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All Contents © 2019The Kiplinger Washington Editors
By Nellie S. Huang, Senior Associate Editor
| October 31, 2014
Despite the current pullback, Standard & Poor’s 500-stock index has returned a solid 12% over the past year. Not every stock in the index has gained, of course. Many, in fact, have lost ground. Are any of those stocks worth buying? To find out, we sifted through the index’s losers over the past 12 months and sorted out those that our favorite stock fund managers have recently acquired, as well as those that are favorably rated by Wall Street analysts. We settled on five companies. All are contrarian bets and come with above-average risk, and all will require some (or maybe a lot of) patience and grit.
(Share prices and returns are as of October 15.)
Share price: $11.32
One-year return: -43.7%
Why the stock is down: It’s a long story. The cosmetic company’s stock (AVP) was a Wall Street darling in the 1990s, but it stumbled in the mid aughts after a series of management missteps. As its business declined, Avon attempted corporate restructurings in 2005 and 2009 that ultimately didn’t help. And in 2008, Avon began an internal investigation into bribery allegations in China; the U.S. government began its own investigation in 2011. Then, in 2012, just as new chief executive Sheri McCoy stepped in, Avon’s board of directors rejected a $24.75-per-share buyout offer from Coty (COTY), the fragrance firm. Avon’s stock—$20 when Coty made its offer—has since fallen by more than 40%. It recently dipped lower after Avon’s chief financial officer announced that she was leaving.
Why we like it: McCoy is making strides toward righting the ship: She cut the dividend by 75%, leaving more cash to plow back into the firm, and launched a $400 million cost-cutting program that included pulling out of countries such as South Korea and Vietnam, where Avon wasn’t performing well. She also resolved the China bribery allegations—without admitting any wrongdoing, Avon paid a $135 million settlement. Wall Street analysts expect operating earnings to fall 22% this year, but they see profits rebounding 18% in 2015. The stock looks cheap, selling at 13 times estimated earnings for the next four quarters. That’s well below the average price-earnings ratio of 17 for three of Avon’s major competitors—Coty, Estee Lauder (EL) and Nu Skin Enterprises (NUS).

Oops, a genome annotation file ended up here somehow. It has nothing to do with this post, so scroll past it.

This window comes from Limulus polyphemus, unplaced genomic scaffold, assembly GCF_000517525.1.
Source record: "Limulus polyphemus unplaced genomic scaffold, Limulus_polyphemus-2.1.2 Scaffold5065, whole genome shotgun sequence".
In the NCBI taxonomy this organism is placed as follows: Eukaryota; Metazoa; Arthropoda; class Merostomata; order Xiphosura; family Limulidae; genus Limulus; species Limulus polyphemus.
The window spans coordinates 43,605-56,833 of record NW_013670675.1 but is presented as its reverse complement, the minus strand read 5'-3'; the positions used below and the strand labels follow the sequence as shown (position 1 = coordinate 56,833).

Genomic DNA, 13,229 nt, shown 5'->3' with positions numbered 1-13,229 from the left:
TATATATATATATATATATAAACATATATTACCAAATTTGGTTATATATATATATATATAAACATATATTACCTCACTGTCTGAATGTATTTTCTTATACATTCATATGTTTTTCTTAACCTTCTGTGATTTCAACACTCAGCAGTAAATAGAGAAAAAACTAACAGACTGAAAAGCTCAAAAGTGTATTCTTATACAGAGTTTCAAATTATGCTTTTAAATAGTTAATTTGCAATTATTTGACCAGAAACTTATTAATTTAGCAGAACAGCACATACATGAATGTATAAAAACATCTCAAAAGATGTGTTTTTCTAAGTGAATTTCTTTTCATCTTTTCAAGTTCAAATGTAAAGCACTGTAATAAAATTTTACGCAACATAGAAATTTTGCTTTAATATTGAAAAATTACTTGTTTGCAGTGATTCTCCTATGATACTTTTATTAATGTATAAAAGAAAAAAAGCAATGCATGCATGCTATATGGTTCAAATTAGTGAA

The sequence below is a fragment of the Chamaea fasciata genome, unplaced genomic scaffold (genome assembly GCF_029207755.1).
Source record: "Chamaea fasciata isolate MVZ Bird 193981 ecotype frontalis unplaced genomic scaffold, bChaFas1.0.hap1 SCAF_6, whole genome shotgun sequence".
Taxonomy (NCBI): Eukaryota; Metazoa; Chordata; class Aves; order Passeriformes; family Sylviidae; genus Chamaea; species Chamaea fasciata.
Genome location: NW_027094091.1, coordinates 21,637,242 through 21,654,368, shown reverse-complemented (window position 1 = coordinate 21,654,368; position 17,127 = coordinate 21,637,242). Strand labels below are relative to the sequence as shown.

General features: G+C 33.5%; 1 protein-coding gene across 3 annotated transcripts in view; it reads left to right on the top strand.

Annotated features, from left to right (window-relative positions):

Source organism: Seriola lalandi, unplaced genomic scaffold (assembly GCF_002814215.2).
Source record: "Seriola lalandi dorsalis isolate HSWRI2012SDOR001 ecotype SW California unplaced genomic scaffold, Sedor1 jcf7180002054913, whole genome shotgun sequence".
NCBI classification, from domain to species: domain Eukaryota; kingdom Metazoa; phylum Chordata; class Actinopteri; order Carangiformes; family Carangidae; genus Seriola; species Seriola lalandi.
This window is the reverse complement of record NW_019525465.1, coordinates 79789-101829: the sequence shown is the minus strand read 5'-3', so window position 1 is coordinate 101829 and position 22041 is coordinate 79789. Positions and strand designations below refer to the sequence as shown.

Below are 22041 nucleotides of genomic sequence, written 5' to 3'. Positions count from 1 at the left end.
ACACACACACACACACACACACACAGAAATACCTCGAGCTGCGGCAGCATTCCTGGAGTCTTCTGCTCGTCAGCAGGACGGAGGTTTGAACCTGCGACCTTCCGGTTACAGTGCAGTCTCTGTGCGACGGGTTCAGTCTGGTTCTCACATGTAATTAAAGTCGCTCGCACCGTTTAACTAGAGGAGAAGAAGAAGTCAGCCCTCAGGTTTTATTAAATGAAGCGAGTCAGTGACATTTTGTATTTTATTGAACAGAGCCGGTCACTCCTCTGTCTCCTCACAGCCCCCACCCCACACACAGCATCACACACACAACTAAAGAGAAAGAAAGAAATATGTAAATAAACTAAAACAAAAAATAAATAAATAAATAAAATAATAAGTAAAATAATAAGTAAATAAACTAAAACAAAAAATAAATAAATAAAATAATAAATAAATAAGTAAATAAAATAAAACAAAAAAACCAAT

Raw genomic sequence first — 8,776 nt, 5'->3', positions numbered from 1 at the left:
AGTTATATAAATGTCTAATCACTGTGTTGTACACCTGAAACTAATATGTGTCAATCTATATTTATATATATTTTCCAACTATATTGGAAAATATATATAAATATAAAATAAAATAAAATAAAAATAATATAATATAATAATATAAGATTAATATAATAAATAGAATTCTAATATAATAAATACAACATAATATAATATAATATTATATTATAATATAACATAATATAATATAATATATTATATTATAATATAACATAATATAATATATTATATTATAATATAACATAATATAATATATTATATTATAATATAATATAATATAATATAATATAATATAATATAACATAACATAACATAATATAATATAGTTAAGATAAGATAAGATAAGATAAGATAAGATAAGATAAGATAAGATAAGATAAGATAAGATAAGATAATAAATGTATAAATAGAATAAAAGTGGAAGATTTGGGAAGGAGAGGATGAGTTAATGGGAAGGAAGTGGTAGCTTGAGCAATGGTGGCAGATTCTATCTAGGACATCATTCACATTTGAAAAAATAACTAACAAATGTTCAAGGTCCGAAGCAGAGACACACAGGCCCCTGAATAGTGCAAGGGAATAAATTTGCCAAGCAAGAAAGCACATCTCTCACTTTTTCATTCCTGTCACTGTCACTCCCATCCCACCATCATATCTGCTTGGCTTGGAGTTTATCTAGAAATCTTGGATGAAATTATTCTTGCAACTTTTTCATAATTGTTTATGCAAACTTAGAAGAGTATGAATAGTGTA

Who bought it recently: Mark Finn at T. Rowe Price Value (TRVLX), who says he is positive on Avon, “as current management works through mismanagement issues of the past and focuses on improving the financial and operational condition of the firm.”
Share price: $45.06
One-year return: -5.1%
Why the stock is down: Stock in the no-haggle seller of used cars doubled between June 2012 and December 2013. But growth is beginning to slow at CarMax (KMX), and that could be a drag on the share price.
Why we like it: As consumer spending increases, so will car buying. CarMax is the biggest seller of used cars in the country, and its transparent sales style—in addition to the absence of haggling, customers stick with one sales agent from the moment they walk in the door to the moment they drive away in their newly purchased car—gets results. But the firm has plenty of other revenue drivers, too. It sells new cars in more than 120 locations, it has a financing arm (CarMax Auto Finance), and its wholesale-auction division is the third largest in the U.S. Analysts expect earnings per share to climb 13% in the fiscal year that ends next February and 10% in the year that ends in February 2016.